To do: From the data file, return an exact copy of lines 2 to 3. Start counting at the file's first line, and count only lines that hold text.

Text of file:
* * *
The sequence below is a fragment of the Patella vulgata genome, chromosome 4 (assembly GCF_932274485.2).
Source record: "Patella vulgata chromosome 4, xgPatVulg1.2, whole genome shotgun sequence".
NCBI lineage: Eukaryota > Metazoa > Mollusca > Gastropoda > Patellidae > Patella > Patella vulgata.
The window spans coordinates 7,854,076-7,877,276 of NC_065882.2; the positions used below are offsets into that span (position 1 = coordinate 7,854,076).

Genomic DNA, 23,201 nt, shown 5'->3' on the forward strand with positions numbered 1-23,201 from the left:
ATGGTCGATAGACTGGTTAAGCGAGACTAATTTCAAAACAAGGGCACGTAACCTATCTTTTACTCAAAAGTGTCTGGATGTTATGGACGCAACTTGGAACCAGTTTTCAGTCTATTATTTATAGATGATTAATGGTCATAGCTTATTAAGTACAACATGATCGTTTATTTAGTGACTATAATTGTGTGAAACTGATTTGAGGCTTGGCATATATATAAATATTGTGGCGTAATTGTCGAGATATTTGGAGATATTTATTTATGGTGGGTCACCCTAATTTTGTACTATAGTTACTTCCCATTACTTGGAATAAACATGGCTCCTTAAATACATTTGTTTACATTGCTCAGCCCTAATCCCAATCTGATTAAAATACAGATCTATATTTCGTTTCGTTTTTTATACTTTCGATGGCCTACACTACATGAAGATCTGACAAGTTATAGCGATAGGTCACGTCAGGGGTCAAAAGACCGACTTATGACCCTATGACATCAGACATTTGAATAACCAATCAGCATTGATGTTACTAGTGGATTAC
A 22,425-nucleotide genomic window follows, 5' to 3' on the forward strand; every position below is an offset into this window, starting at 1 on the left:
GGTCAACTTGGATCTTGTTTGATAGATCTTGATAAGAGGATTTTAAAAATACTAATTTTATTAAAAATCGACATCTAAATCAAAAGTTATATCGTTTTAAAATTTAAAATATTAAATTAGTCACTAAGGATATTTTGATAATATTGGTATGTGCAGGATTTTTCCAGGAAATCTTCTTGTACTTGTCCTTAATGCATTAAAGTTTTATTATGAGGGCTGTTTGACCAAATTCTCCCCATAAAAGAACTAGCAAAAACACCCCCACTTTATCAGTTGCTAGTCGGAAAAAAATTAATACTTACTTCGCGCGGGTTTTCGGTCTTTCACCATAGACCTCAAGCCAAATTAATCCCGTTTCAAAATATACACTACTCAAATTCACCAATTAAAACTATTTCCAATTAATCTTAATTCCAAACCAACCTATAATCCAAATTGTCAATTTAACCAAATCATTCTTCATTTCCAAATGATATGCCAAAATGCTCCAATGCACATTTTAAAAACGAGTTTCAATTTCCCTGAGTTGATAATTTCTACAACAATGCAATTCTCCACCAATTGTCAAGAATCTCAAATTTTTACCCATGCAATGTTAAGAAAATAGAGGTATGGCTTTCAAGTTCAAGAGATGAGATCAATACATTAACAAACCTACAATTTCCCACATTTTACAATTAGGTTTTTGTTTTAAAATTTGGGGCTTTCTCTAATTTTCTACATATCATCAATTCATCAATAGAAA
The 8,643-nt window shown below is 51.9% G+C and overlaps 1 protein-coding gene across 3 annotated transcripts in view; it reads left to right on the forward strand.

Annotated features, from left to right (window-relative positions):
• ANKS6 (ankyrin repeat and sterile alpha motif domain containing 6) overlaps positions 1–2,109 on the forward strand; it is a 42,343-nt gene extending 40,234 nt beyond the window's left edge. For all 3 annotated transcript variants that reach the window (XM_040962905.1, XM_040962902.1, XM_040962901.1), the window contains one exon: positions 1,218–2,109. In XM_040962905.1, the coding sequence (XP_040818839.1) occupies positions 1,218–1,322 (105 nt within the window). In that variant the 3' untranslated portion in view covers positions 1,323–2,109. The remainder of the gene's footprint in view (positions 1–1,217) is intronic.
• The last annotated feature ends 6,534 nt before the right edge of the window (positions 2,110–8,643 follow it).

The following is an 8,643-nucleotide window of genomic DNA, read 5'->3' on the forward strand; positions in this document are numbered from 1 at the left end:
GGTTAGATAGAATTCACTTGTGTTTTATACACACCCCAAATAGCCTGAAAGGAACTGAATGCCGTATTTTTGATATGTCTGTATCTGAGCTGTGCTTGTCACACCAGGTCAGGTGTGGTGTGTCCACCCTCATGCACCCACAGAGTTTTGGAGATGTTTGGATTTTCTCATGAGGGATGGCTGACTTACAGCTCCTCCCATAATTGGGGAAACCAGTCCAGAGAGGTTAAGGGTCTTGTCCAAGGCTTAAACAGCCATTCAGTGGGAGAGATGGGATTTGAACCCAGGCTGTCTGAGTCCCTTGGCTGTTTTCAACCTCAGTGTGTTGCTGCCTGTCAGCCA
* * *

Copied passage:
Source record: "Patella vulgata chromosome 4, xgPatVulg1.2, whole genome shotgun sequence".
NCBI lineage: Eukaryota > Metazoa > Mollusca > Gastropoda > Patellidae > Patella > Patella vulgata.